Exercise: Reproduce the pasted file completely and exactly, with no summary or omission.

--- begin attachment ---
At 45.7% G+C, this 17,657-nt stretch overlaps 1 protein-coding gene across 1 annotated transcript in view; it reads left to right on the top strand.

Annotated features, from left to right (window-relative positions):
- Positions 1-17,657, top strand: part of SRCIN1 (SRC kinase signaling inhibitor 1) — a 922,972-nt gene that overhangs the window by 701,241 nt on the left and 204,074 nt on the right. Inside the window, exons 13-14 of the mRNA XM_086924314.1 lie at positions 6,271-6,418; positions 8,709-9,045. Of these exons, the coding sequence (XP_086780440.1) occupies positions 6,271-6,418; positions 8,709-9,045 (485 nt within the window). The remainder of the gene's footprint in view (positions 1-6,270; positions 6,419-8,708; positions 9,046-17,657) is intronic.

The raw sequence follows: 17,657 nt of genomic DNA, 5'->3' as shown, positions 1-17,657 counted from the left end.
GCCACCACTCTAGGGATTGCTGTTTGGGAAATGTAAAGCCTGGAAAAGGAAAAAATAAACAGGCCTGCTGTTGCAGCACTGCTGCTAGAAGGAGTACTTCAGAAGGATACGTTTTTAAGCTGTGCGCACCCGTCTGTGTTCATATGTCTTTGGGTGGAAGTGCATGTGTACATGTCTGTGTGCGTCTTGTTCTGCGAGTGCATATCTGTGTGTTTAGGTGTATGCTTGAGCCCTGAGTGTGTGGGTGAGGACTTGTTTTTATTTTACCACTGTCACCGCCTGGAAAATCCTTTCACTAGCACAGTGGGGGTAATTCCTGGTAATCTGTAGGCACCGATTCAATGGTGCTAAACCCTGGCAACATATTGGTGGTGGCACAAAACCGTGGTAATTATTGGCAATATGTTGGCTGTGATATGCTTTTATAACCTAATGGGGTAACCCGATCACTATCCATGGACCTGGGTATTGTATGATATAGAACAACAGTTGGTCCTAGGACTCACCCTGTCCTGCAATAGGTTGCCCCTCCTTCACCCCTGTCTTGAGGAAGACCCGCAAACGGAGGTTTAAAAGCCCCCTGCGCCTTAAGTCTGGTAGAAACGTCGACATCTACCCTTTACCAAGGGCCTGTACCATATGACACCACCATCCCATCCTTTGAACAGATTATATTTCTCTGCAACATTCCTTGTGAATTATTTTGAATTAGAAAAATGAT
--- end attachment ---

At 45.7% G+C, this 17,657-nt stretch overlaps 1 protein-coding gene across 1 annotated transcript in view; it reads left to right on the top strand.

Annotated features, from left to right (window-relative positions):
- Positions 1-17,657, top strand: part of SRCIN1 (SRC kinase signaling inhibitor 1) — a 922,972-nt gene that overhangs the window by 701,241 nt on the left and 204,074 nt on the right. Inside the window, exons 13-14 of the mRNA XM_086924314.1 lie at positions 6,271-6,418; positions 8,709-9,045. Of these exons, the coding sequence (XP_086780440.1) occupies positions 6,271-6,418; positions 8,709-9,045 (485 nt within the window). The remainder of the gene's footprint in view (positions 1-6,270; positions 6,419-8,708; positions 9,046-17,657) is intronic.

The raw sequence follows: 17,657 nt of genomic DNA, 5'->3' as shown, positions 1-17,657 counted from the left end.
GCCACCACTCTAGGGATTGCTGTTTGGGAAATGTAAAGCCTGGAAAAGGAAAAAATAAACAGGCCTGCTGTTGCAGCACTGCTGCTAGAAGGAGTACTTCAGAAGGATACGTTTTTAAGCTGTGCGCACCCGTCTGTGTTCATATGTCTTTGGGTGGAAGTGCATGTGTACATGTCTGTGTGCGTCTTGTTCTGCGAGTGCATATCTGTGTGTTTAGGTGTATGCTTGAGCCCTGAGTGTGTGGGTGAGGACTTGTTTTTATTTTACCACTGTCACCGCCTGGAAAATCCTTTCACTAGCACAGTGGGGGTAATTCCTGGTAATCTGTAGGCACCGATTCAATGGTGCTAAACCCTGGCAACATATTGGTGGTGGCACAAAACCGTGGTAATTATTGGCAATATGTTGGCTGTGATATGCTTTTATAACCTAATGGGGTAACCCGATCACTATCCATGGACCTGGGTATTGTATGATATAGAACAACAGTTGGTCCTAGGACTCACCCTGTCCTGCAATAGGTTGCCCCTCCTTCACCCCTGTCTTGAGGAAGACCCGCAAACGGAGGTTTAAAAGCCCCCTGCGCCTTAAGTCTGGTAGAAACGTCGACATCTACCCTTTACCAAGGGCCTGTACCATATGACACCACCATCCCATCCTTTGAACAGATTATATTTCTCTGCAACATTCCTTGTGAATTATTTTGAATTAGAAAAATGAT